Politics

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J. Scott Applewhite/AP
President Barack Obama talks about his
plan for health care reform, July 20,
2009.

From Lincoln to LBJ: Health Care Inspires Obama’s Presidential Makeover

July 21, 2009 06:00 PM
by Jill Marcellus
Thanks to his health care plan, President Obama’s comparisons have nosedived from "the new Lincoln" to "the new Lyndon B. Johnson."

From Presidential Ideals to Congressional Deals

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Obama literally rode the Lincoln train to inauguration, self-consciously following the iconic former president’s earlier rail route from Illinois to the White House. Now, surprisingly, the president’s officials are among those who most prominently liken Obama to LBJ.

This apparent demotion in historical parallels makes more sense in light of the health care reform battle. During the campaign, critics such as the Weekly Standard wondered whether Obama’s Lincoln-esque rhetoric could translate into substantial legislative success. Lincoln may have freed the slaves and united the country, but Johnson passed the Medicare bill.

According to The Washington Post, Obama senior adviser David Axelrod is now stressing Obama’s similarities to Johnson, who combined a “big vision” with “great appreciation for the legislative process.” Although the LBJ comparison is new as an official White House strategy, Obama’s health advisers were citing Johnson as a model before the president’s inauguration. NPR reported in November 2008 that campaign adviser David Blumenthal praised Johnson’s willingness to ignore reform’s initial high costs and to allow others to take credit.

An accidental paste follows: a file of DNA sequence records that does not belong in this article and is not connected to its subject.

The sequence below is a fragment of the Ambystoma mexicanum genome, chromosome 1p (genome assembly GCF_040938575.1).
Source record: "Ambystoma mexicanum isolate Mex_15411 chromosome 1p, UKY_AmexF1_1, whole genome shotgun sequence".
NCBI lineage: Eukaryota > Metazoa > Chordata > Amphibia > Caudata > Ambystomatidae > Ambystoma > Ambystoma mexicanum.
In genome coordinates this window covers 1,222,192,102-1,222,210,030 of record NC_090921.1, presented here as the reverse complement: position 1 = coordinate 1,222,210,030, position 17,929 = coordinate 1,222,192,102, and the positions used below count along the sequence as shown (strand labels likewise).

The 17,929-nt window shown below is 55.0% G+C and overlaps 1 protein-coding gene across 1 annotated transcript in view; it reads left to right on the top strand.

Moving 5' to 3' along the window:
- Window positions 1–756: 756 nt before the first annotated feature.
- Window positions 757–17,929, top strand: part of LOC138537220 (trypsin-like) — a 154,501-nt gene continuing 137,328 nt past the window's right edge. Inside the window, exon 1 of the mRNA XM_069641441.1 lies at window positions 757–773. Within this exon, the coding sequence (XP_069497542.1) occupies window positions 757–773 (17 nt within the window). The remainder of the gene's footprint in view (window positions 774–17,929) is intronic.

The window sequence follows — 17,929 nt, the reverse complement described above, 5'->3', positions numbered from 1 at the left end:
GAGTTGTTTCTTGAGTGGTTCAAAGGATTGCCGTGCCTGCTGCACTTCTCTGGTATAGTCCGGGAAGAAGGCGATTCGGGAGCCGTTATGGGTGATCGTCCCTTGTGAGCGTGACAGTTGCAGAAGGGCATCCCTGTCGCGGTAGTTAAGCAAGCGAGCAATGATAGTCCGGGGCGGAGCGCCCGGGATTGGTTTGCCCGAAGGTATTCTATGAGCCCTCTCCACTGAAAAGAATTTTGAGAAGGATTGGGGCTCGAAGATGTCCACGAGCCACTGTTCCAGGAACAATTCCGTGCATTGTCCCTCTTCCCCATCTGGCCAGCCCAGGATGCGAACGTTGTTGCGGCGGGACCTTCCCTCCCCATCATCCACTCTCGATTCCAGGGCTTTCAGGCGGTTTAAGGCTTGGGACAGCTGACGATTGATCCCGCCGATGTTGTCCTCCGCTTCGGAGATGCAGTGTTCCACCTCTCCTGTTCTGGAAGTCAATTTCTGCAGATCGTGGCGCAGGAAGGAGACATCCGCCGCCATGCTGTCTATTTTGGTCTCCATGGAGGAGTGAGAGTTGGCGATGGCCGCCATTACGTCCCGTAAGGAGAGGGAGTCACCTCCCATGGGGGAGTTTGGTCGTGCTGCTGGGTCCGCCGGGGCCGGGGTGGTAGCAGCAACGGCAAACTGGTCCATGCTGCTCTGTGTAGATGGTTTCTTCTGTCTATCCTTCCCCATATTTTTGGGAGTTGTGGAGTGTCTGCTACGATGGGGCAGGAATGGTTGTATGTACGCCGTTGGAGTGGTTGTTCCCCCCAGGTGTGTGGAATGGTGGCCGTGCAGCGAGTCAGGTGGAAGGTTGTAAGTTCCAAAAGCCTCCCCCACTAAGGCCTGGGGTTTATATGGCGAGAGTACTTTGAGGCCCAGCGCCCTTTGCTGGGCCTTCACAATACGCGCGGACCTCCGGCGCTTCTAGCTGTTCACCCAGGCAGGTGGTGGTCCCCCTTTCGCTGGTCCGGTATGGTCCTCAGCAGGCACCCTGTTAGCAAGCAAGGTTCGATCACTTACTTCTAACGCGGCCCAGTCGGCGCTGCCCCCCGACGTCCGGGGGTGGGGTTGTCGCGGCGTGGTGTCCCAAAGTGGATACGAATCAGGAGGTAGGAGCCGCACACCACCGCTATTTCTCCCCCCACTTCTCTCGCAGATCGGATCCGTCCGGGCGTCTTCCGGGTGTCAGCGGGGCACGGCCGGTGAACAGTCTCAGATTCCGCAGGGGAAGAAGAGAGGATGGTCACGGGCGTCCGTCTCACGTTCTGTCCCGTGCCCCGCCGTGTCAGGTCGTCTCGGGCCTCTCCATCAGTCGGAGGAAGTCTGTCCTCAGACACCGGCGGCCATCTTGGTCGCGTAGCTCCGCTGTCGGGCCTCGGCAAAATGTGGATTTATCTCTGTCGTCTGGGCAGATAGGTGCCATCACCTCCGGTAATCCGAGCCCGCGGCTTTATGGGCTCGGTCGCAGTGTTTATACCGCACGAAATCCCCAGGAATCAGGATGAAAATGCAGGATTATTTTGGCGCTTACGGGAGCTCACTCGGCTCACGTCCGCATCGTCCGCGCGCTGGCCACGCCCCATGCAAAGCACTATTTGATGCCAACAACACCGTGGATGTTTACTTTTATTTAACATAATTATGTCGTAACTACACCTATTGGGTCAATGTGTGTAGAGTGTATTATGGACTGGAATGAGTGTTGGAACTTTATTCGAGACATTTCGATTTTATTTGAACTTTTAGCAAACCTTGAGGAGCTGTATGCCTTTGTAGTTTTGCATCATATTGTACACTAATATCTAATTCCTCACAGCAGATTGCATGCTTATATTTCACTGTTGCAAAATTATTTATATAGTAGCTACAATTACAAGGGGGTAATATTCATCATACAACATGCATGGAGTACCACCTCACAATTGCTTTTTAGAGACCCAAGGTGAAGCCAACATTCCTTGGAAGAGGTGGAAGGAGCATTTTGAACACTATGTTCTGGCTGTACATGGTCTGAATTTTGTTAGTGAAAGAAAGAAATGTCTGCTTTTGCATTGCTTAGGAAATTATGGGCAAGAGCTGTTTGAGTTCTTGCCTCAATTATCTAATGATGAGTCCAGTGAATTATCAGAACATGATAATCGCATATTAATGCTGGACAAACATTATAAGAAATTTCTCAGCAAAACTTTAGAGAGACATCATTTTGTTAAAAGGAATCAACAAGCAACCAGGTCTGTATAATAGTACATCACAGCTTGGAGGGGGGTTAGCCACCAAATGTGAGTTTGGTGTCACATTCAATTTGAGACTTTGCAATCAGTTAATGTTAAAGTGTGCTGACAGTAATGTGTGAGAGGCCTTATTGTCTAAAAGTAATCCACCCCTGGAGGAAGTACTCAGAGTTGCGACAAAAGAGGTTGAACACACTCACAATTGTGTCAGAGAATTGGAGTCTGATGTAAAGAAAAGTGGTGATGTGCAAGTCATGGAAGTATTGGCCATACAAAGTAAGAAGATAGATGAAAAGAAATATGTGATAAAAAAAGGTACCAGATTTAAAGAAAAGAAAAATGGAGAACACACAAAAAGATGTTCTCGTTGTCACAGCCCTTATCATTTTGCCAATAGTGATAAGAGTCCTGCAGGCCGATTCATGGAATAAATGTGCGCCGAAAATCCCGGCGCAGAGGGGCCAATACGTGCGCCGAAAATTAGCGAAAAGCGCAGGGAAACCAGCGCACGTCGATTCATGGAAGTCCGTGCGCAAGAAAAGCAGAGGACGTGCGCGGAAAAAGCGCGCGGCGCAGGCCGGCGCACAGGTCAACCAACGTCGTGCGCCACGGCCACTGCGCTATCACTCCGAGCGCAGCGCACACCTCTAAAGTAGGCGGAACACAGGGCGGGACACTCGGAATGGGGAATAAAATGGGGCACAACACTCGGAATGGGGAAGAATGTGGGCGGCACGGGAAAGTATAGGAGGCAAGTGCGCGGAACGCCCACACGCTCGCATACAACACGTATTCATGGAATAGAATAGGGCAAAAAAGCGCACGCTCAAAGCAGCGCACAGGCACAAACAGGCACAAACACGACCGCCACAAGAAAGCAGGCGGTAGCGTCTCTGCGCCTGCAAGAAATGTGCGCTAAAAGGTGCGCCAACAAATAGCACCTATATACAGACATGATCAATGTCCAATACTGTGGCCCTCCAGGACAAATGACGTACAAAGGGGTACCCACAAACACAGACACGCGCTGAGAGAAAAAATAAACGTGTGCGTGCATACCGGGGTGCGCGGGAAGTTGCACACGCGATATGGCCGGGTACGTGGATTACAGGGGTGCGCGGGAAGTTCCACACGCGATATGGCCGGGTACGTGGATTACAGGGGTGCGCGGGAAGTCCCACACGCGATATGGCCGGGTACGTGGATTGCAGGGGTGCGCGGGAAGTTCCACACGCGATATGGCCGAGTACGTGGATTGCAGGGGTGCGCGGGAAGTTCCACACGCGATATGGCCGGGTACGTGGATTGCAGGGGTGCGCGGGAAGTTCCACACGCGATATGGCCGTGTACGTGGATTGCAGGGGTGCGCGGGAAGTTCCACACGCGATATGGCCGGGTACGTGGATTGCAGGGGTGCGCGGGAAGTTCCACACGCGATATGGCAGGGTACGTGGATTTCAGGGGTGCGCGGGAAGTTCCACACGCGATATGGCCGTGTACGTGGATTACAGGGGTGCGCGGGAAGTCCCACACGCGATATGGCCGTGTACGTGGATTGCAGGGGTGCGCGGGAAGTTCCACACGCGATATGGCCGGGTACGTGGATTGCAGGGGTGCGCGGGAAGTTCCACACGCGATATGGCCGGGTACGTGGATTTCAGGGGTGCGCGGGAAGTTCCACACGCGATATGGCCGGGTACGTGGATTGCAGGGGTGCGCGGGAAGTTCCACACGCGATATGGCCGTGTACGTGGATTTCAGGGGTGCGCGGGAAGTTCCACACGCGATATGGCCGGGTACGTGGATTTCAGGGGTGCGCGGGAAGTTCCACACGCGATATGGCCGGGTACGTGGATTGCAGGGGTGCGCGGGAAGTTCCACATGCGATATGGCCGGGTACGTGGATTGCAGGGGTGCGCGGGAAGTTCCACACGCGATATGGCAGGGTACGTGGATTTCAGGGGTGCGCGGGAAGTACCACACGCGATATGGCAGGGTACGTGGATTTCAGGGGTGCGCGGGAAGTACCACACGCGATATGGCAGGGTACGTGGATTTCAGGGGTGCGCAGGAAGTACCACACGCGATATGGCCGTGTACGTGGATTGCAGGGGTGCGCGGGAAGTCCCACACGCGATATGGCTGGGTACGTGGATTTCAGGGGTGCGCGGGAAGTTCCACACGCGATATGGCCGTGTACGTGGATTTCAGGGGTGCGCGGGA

Johnson’s strategy for Medicare relied heavily on Congress, and he ceded much control over the bill to Congressman Wilbur Mills. Presidential historian Doris Kearns Goodwin writes in The Daily Beast that Johnson “often said that Congress had to be with you on the takeoff so they’d be with you on the landing.” She claims that Obama, by “giving Congress a leadership role in drafting the health care bill,” has followed that philosophy so far, and has pointedly avoided the pitfalls of another former president, Bill Clinton. Clinton, in stark contrast to Johnson, excluded Congress from the process of drafting his doomed health care bill and allowed disastrous delays. Obama’s insistence on passing a bill by August instead echoes Johnson, who, according to NPR, described letting a bill “lay around” as nearly fatal to any big legislation.

Historical Context: The LBJ Legacy

Lyndon B. Johnson has a mixed legacy today, but PBS reports that had his record ended in 1965, “his would surely be ranked among our nation's finest.” Assuming office in 1963 after President John F. Kennedy’s assassination, he won a landslide election the next year, which he accepted as a mandate for reform.

He famously outlined his vision of moving “not only toward the rich society and the powerful society, but upward to the Great Society,” marked by major reforms in education, health care, civil rights and immigration, among other areas. Essential to his successes, which include Medicare and Medicaid, were the Democratic majorities in both houses of Congress and his own skills as a pragmatic, consensus-building politician. 

Rowland Evans and Robert Novak, two political columnists quoted by PBS, summarized his approach, known as the “Treatment,” as “an incredibly potent mixture of persuasion, badgering, flattery, threats, and reminders of past favors and future advantages.”

Obama shares Johnson’s advantages of a decisive electoral victory and Democratic majorities in Congress, and he seems willing to abandon his rhetorical perch for detailed, LBJ-style legislative wrangling. Nevertheless, Johnson isn't an uncomplicated role model for Obama. His reforms still failed to quiet increasing societal tensions, and his domestic policy became overshadowed by his much-maligned handling of the Vietnam War. He did not seek reelection in 1968.
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